Introduction: Sickle cell disease patients have increased the risk of complications during pregnancy as well as morbidity and mortality. The pathophysiology of the disease leads to complications affecting both the mother and the baby. Transfusion is the only treatment available for pregnant sickle cell patients.
Discussion: There are two types of transfusions commonly used, prophylactic transfusions and symptomatic transfusions. While the benefits for the symptomatic transfusions are clear, as they resolve acute crises, prophylactic transfusions may also have a place for prevention.
Conclusion: Although there seems to be some benefit in prophylactic and symptomatic transfusions, more studies need to be conducted to determine the short and long term outcomes in the mothers and children.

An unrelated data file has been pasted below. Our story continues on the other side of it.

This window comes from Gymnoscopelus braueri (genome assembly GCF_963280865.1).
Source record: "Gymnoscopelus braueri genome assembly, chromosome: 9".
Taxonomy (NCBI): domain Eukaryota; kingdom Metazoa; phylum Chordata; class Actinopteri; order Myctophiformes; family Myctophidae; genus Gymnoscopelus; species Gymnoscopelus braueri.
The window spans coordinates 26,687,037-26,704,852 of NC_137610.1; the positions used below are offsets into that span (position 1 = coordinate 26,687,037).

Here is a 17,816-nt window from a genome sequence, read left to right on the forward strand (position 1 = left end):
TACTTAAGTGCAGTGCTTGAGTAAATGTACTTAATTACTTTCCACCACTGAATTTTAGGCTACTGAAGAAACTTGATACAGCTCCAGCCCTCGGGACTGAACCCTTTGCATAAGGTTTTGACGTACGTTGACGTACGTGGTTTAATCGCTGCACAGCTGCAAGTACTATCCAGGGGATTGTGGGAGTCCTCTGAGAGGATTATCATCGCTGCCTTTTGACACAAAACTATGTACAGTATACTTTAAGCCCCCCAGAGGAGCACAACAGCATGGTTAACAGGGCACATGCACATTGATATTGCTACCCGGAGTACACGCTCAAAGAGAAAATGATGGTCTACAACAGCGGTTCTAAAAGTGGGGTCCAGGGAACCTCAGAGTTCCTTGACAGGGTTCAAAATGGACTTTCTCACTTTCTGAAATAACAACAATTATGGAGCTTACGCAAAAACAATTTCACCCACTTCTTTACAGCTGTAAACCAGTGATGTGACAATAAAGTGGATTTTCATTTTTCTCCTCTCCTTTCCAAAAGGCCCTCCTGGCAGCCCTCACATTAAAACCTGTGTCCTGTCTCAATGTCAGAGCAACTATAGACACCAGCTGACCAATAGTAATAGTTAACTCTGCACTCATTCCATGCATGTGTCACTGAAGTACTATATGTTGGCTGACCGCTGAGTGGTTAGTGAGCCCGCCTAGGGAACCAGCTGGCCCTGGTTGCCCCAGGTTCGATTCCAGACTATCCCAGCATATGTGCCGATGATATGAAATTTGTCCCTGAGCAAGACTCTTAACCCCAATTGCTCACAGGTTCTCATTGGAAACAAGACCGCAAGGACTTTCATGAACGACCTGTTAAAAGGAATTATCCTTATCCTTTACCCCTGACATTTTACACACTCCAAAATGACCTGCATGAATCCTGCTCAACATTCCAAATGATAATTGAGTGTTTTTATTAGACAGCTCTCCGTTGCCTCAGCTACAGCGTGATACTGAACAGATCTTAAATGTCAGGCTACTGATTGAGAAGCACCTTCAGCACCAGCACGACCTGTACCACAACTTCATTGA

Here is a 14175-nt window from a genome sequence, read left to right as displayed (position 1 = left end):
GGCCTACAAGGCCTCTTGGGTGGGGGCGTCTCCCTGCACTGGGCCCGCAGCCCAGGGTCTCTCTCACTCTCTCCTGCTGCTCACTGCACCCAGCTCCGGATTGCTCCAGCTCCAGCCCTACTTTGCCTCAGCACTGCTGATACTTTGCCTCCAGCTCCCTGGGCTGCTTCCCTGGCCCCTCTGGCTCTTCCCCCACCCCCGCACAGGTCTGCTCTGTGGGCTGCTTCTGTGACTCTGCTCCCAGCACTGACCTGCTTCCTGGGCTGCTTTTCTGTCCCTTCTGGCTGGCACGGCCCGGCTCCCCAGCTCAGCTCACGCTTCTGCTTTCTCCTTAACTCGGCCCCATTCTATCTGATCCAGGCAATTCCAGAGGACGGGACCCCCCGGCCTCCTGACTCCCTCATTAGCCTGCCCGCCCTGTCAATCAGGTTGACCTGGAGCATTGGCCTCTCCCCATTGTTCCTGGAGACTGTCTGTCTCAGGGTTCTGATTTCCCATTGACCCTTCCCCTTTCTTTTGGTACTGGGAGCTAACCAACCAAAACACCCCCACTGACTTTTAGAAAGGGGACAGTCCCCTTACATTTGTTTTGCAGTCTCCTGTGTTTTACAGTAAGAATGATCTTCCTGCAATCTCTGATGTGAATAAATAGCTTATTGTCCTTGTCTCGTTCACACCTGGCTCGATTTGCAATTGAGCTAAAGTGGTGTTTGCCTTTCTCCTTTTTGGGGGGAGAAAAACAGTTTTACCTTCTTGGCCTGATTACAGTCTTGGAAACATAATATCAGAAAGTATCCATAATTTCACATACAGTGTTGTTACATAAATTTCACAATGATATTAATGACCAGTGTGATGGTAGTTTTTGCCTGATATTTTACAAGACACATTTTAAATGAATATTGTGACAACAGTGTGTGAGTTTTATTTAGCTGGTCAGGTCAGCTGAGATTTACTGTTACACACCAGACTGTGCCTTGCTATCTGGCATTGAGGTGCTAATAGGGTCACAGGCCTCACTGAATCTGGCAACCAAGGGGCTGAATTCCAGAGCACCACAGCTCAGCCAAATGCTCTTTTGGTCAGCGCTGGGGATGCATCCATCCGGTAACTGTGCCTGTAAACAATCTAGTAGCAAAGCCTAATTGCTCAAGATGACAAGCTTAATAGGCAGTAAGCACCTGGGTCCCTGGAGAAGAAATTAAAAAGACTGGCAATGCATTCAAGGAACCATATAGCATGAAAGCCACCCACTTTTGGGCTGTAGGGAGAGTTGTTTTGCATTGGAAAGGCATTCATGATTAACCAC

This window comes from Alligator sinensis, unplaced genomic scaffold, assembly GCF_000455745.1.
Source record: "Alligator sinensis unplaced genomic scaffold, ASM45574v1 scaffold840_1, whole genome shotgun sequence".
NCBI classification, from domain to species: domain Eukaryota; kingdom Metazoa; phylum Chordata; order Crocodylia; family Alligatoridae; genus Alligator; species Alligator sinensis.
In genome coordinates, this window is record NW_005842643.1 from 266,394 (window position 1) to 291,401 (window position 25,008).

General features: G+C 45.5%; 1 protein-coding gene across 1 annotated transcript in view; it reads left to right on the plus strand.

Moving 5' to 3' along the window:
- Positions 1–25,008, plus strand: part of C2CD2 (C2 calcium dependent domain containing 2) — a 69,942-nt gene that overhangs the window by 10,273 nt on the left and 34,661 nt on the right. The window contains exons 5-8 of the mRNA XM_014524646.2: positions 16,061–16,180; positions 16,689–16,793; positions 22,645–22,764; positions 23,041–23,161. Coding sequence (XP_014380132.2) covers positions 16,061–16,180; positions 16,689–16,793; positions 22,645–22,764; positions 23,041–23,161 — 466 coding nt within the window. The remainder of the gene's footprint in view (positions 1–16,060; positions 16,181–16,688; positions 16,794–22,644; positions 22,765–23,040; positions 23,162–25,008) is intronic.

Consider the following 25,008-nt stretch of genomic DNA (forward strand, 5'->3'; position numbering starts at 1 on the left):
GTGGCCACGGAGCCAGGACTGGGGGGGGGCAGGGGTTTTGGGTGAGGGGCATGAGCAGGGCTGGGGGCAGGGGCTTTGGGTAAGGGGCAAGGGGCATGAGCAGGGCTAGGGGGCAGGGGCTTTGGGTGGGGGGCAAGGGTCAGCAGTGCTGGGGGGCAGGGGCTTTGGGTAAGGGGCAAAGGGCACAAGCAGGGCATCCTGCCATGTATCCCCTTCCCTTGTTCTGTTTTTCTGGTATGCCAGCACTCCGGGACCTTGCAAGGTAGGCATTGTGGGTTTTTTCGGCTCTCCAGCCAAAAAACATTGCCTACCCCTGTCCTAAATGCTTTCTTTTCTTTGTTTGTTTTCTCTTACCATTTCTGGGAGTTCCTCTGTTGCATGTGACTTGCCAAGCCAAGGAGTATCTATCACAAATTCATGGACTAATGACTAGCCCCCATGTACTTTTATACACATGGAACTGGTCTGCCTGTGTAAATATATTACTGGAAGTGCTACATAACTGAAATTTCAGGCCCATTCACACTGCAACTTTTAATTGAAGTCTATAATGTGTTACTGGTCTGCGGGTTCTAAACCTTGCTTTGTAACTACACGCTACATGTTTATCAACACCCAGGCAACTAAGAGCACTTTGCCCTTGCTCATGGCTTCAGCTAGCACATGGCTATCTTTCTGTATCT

Keywords: Sickle Cell Disease, Pregnancy, Transfusion
"Pregnancy and Sickle Cell Disease: To Transfuse or Not To Transfuse?,"
Lynchburg Journal of Medical Science: Vol. 1
, Article 91.
Available at: https://digitalshowcase.lynchburg.edu/dmscjournal/vol1/iss3/91
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